Social interaction depends on complex signals in many modalities. In human interactions, spoken language is the dominant role in which we communicate, while often we forget about the importance of non-verbal signals. Several studies illustrate that there are complex non-verbal factors which enable humans’ ability to communicate. For example, the expressions that we see in another’s face elicits a number of cognitive processes, prompting rapid responses that often imitate the emotion seen in the observed face. Bodily gestures prompts more friendly behaviour between speakers, and thus the two communicators are seen to behave in a more prosocial manner.
These behavioural gestures and facial expressions become related to meaning, making the development of language more possible in accordance to the human psyche. Furthermore, a key component towards making communication possible is empathy. Empathy has been described as the process of understanding a person’s subjective experience by vicariously sharing that experience while maintaining an observant stance. It is the ability to recognize others feelings, the causes of these feelings, and to be able to participate in the emotional experience of an individual. In the context of language and communication, empathy is not the result of a previous experience, but rather is the moment when non-verbal contact between people is occurring.
What is the intelligence humans have developed to effectively communicate? What is happening when people are “connecting”? And when people are conveying conceptual and emotional ideas? Developmental psychologist Howard Gardner argues that human intelligence does not have a single format, but rather is recognized in 8 forms: physical/kinetic intelligence – the ability to use one’s body to express feeling and ideas such as dance, body language and sport; music intelligence – the recognition, production and conversion of musical forms; interpersonal intelligence – the perception of moods, feelings and motivation of others, and cooperation and communication in a group with others; intrapersonal intelligence – the ability to self-knowledge, understanding of moods, feelings and motivation, and our ability to act based on our knowledge; linguistic intelligence – the ability to efficiently use words, manipulate languages and express meanings through written words, debate and humour; spatial intelligence – the ability to perceive sites and to form mental images; logical intelligence as the ability to use numbers, analyze scientific thought, such as productive and deductive reasoning; and moral or existential intelligence – as the naturalistic ability to distinguish between the phenomena of the world and their assessment.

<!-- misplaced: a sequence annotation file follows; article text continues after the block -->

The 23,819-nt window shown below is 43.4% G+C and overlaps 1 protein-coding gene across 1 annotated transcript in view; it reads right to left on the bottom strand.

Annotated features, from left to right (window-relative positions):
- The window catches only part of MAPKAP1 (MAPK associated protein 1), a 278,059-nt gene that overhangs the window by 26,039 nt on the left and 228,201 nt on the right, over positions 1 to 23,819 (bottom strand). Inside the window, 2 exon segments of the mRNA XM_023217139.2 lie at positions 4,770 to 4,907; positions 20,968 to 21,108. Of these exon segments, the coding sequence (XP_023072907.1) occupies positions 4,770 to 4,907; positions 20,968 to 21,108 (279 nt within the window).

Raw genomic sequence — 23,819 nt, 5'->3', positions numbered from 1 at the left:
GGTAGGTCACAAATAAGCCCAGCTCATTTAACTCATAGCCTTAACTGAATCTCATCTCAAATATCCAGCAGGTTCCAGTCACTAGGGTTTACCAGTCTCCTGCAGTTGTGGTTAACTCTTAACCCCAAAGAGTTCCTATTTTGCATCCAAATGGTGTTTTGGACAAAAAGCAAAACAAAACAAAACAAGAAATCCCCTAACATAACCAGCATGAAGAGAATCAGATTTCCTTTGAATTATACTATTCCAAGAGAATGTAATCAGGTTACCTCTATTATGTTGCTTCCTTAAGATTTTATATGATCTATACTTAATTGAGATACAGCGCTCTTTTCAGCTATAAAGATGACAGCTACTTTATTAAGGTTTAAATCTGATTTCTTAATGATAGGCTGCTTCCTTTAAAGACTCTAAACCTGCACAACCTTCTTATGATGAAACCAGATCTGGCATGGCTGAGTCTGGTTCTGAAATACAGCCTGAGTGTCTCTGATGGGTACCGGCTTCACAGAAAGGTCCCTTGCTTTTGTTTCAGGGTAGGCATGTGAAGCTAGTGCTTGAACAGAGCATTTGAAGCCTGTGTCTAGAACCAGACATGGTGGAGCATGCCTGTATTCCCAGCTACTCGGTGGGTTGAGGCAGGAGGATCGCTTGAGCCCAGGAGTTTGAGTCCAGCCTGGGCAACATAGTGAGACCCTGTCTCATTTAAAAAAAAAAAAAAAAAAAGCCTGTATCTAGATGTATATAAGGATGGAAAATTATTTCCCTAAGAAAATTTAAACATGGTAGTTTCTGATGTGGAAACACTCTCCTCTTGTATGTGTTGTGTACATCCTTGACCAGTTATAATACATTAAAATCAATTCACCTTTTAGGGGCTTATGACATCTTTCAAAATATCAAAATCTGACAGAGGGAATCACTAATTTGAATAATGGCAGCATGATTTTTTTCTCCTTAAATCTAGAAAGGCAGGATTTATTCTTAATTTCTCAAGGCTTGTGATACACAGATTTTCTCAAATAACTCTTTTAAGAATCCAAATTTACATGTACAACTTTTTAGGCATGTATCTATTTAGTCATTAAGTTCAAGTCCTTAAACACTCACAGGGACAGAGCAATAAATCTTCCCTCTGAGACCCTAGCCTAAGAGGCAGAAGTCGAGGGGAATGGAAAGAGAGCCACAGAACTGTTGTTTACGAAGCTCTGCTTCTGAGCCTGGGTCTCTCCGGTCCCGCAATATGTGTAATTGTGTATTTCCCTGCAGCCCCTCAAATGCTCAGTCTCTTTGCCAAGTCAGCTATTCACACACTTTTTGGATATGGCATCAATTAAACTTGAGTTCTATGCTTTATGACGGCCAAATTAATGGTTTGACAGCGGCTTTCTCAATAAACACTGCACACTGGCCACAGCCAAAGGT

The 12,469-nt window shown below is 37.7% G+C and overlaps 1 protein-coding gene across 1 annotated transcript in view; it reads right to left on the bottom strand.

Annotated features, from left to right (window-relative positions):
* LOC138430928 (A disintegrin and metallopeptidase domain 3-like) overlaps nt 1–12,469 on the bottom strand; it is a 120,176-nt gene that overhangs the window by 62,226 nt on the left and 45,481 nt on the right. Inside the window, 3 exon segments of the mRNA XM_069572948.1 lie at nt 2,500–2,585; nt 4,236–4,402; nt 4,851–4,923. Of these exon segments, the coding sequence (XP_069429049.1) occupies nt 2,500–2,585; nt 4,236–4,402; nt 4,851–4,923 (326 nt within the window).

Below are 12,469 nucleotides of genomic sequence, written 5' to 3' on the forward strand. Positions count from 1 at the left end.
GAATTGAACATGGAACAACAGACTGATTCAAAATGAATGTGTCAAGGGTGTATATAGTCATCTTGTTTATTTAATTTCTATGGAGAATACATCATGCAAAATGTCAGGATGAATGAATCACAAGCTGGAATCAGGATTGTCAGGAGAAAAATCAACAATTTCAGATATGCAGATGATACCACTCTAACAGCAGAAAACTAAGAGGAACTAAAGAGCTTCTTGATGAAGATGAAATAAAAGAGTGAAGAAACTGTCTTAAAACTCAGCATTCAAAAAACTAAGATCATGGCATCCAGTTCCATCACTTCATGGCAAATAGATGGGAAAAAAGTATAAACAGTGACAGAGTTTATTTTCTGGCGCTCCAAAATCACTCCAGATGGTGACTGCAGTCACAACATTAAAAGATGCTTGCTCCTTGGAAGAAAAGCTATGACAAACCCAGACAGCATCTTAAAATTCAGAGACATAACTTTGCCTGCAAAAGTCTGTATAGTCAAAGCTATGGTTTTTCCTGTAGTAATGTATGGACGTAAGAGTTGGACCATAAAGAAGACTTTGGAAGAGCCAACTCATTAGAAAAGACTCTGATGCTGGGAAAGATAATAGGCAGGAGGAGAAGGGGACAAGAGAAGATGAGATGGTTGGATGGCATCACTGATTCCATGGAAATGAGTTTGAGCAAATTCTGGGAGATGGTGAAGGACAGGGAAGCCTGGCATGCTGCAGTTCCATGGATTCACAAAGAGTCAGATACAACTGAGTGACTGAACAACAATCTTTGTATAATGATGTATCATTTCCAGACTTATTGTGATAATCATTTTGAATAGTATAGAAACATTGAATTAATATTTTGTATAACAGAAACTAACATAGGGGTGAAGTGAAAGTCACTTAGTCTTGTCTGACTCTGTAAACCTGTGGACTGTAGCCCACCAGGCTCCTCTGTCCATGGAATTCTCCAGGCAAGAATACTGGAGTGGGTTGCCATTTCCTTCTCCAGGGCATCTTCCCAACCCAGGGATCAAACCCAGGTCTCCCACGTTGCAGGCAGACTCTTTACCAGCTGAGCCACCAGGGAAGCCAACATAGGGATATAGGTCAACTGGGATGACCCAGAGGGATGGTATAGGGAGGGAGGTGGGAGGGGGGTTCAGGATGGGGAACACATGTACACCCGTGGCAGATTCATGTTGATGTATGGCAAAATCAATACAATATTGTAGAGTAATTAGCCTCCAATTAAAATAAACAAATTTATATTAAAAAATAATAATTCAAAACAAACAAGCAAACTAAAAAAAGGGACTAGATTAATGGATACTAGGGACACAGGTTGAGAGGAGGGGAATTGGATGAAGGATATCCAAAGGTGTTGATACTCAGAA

Conceptualizing such theories makes the study of language and communication complex and interesting. It prompts me to think about how communication has the ability to influence collective experience, and how the significant ability for words – such as poetry, novels, or written music – are able to represent and elicit such a strong sense of emotion. Taking Gardner’s theories of intelligence and its relationship to communication, Clouds, focuses on sign-language as a site in which the complex theoretical tenets of communication and intelligence is represented in an embodied form. Subtracting auditory cues surely affects one’s ability to communicate. With sign-language however, behavioural intelligence intrinsic to communication becomes more prominent. It was interesting for me to learn that sign-language is a conceptual language.
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